Captain Janus. Here I included a little literary joke. Possibly not a very good one, but it tickled me at the time. Janus is the two-faced Roman god, and I thought it would be funny to name this character Janus since he proves to be two-faced in  a way himself. Not that the real Captain Janus is a traitor. Indeed, the real Janus was killed at some point and time we do not know. But this Captain Janus turns out to be a servant of the Dragon, and is definitely two-faced!

So, a little joke for those who get it. Maybe a bit of a stretch . . . .

Felix flees into Goldstone Wood along with Captain Janus and soon becomes lost, separated from everyone else. The wood grows thickly here, making it difficult for Felix to flee, and he is constantly extracting himself from various bramble snarls. This tends to be my experience with forests. In most novels and movies, fleeing through a forest is a much simpler and more dramatic matter. In reality, there's an awful lot of undergrowth to contend with! And at night, without a light-source, there's only so much you can do about it. Felix is probably as irritated as he is scared at this point!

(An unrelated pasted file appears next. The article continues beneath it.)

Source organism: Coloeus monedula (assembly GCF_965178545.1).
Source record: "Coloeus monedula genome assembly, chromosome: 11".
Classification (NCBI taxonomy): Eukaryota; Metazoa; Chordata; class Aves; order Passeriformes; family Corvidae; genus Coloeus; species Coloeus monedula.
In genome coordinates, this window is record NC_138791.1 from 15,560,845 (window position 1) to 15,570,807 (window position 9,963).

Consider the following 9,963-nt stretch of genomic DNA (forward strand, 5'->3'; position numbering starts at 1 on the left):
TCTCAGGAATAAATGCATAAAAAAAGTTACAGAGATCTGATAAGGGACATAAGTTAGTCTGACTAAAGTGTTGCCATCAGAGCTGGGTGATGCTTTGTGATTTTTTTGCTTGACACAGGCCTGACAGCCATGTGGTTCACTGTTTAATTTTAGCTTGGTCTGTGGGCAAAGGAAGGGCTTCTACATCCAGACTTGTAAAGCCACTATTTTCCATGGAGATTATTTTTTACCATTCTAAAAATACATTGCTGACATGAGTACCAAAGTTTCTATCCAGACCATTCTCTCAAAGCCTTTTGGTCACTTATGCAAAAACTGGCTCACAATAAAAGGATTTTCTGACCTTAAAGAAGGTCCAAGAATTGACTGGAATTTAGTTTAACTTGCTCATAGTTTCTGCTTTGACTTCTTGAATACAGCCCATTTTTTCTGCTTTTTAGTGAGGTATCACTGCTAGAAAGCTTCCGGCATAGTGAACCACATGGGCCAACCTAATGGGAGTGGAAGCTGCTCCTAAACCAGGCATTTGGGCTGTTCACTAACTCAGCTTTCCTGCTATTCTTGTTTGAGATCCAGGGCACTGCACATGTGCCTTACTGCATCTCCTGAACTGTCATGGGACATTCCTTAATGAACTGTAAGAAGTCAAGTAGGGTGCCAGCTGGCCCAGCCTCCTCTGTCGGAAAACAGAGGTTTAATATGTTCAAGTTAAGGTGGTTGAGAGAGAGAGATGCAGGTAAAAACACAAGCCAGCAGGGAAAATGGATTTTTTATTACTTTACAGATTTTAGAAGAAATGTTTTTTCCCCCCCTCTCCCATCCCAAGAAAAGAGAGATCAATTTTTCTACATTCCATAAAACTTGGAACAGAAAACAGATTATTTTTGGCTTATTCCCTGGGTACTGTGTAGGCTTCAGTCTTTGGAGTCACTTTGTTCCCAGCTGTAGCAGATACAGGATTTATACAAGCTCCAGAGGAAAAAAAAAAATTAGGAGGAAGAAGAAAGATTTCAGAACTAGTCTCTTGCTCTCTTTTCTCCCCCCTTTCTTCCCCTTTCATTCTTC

And then, he hears Captain Janus calling.

The sword trick. You knew Felix would have to have a chance to show off the fencing skills he learned from Prince Aethelbald. I mean, this is fiction. Things have to come back around!

And when Captain Janus--or whoever this traitor is--reveals his true colors, Felix suddenly finds himself fighting for his life! Not against a servant of the duke as Felix first assumes, but against an honest-to-goodness dragon!

The Dragon King was true to his word (this time) and sent "one of his own" to help the duke track down Prince Felix.

Poison. Felix manages to fend off his attacker at first, surprising "Janus" with unexpected skill. But then the dragon leaps upon him, clawing into his shoulder, filling our favorite young prince with poison. All would be up for Felix if not for . . .

Our hero. Hoorah! Prince Aethelbald returns! And obviously has some sort of history with this dragon, who flees the moment he recognizes the Prince of Farthestshore.